As a big picture what do you hope to teach your students?

My aim is to teach students to become aware of their inner selves and seek the tools they need to live a fulfilling life. To breathe into every moment and be present so they can live with intention.

What inspired you to become a yoga teacher?

As a student for many years, yoga gave me so many precious gifts. I wanted to share those gifts with others.

What do you enjoy most about teaching?

The thing I enjoy most about teaching is watching students transform, grow and let go of so much of whatever is weighing them down

Who are your greatest influences?

My greatest influences are my many spiritual teachers on my Bhakti path and anyone who is truly working to make a positive difference in the world.

Come & meet Tiffany during her weekly class:

Flow (Moderate): Tuesdays, 7:30 to 8:45 pm – Sign up here

Medium pace, designed to get you moving.
 
What to expect:
These classes emphasize linking breath with movement. Teachers guide students into mindfully moving from one pose to the next. There are more weight-bearing poses taught (such as planks) in Flow class vs. Hatha class, and the pace is typically faster in flow class vs. Hatha class. Moderate-challenging poses are taught and an exploration of arm balances and inversions may be offered.Is this class right for you?
Some experience and familiarity with basic poses is recommended (not best for beginners); however, variations and modifications are offered so that each student is both accommodated and challenged.

Don’t Miss Tiffany’s Memorial Day Community Yoga Class

Monday, May 27, 2019 at 9:30 am – By Donation – Sign up here

The class will be a gentle practice focusing on Bhakti or devotion and love. We will begin with a short film and meditation then move into an intentional asana practice.

Gabriella Proffitt: Yoga and Dance to Freedom, Self-Knowledge and Healing

Gabriella Proffitt holds a BFA in Dance Education with a specialization in Ballet Performance and a minor in Musical Theater from University of the Arts. After graduation, she danced professionally with Ballet Fleming, Ballet 180, and Roxey Ballet. Gabriella is a local freelance performer and maintains several ballet teaching engagements. She received a 200-hour certification in Prana Yoga and a Reiki I certification from Princeton Center for Yoga and Health under the direction of Dr. Jeff Migdow. Gabriella is entering a doctoral program in Naturopathy at the Canadian College of Naturopathic Medicine. Her supplementary interests lie in music, alternative somatic modalities, and multidisciplinary collaboration – all of which inform her work as an arts and healing educator.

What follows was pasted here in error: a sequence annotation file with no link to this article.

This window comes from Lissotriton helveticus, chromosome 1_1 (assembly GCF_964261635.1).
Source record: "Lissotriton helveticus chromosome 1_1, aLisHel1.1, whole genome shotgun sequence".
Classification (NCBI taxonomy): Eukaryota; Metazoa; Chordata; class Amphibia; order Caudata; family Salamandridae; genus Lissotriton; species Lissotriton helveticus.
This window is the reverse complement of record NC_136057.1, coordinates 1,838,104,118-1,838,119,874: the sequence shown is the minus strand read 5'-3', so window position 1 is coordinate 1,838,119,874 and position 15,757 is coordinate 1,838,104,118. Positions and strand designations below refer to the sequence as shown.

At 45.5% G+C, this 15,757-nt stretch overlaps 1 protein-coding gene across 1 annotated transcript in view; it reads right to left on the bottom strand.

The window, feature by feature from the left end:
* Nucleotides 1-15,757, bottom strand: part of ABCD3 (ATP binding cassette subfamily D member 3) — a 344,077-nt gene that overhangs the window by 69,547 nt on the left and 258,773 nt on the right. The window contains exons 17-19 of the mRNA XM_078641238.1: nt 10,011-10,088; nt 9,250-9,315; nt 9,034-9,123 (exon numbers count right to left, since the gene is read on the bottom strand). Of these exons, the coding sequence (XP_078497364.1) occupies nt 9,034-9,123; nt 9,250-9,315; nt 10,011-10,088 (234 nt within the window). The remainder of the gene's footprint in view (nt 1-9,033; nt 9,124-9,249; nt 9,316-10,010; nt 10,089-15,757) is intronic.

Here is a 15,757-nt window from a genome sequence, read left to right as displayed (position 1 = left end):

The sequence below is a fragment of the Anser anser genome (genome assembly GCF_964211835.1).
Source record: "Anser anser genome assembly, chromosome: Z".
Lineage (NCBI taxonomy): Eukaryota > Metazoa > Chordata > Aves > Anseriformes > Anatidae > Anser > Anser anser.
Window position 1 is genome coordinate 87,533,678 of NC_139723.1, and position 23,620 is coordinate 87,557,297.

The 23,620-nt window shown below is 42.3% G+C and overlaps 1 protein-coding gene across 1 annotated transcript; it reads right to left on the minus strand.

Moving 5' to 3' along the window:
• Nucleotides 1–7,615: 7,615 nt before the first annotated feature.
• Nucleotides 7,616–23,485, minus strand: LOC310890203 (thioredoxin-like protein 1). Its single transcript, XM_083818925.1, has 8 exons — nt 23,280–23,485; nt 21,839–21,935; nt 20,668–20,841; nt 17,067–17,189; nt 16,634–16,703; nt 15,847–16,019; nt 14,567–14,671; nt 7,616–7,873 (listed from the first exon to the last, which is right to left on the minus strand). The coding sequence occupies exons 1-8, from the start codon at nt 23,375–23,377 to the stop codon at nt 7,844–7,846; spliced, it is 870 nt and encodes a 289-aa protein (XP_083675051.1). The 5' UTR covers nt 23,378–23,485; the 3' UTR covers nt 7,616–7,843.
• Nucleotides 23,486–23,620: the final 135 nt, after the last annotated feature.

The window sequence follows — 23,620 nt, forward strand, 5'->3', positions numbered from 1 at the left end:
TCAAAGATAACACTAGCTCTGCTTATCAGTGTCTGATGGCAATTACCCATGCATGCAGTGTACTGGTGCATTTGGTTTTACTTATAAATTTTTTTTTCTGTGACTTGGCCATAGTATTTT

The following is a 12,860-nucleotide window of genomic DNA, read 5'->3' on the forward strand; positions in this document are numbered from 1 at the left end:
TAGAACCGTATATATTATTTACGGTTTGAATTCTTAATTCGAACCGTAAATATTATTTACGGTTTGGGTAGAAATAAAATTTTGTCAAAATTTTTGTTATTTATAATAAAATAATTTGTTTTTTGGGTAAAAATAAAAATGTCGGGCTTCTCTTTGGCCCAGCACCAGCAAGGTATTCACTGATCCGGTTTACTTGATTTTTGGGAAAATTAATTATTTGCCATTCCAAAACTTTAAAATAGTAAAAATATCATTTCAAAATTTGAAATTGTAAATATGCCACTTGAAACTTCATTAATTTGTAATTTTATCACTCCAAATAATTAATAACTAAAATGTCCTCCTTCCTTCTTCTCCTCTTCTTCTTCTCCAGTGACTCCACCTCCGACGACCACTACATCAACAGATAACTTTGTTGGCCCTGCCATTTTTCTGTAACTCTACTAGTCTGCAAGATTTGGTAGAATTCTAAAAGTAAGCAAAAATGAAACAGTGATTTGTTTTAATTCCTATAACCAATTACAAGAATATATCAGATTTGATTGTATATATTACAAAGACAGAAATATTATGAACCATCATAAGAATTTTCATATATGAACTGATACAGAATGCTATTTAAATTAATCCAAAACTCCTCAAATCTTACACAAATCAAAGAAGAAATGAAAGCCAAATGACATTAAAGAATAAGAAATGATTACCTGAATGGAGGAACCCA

Gabriella, tell us a little about yourself:

I work primarily as a contemporary dancer and ballet educator. Discovering yoga alongside dance several years ago transformed my experience with movement into a realm that provides freedom, self-knowledge, and healing on many levels. My deeply felt purpose as a movement educator is to nurture and facilitate healing.

Who should come to your yoga class?

People who seek to make contact with the present moment through their bodies; who wish to meet themselves where they are, and learn to listen to what their bodies are saying; who want to unblock the life-force energy through the physical body, and find a place of stillness within themselves.

What are you focusing on right now in your practice?

Self-compassion: being gentle with what I ask of my body, mind, and emotions. Only then can we relax enough discover and begin to resolve our limitations. My ultimate aim is to move and live most optimally in my body.

As a big picture what do you hope to teach your students?

I hope to teach the process of kinesthetic discovery. I believe optimal living is attainable for those who learn to harness the positive and powerful tools afforded to them through kinesthetic inquiry. Many people do not know how to approach their bodies, nor do they feel comfortable moving freely. There are many entry points, and I hope to guide people to a place where they feel responsible for and autonomous in their own practice.

What inspired you to become a yoga teacher?

Practicing yoga became primary nourishment for my whole being and a necessity for my physical studies and personal awareness. I discovered a space for my whole self where I am cared for and strengthened by tradition and inner truth. I have no greater tool to share with the world, and I cannot help but want to share it!

What do you enjoy most about teaching?

I love to present the possibility for human flourishing through such a personal medium. Caring for individual people and their bodies through movement exploration has become very meaningful to me.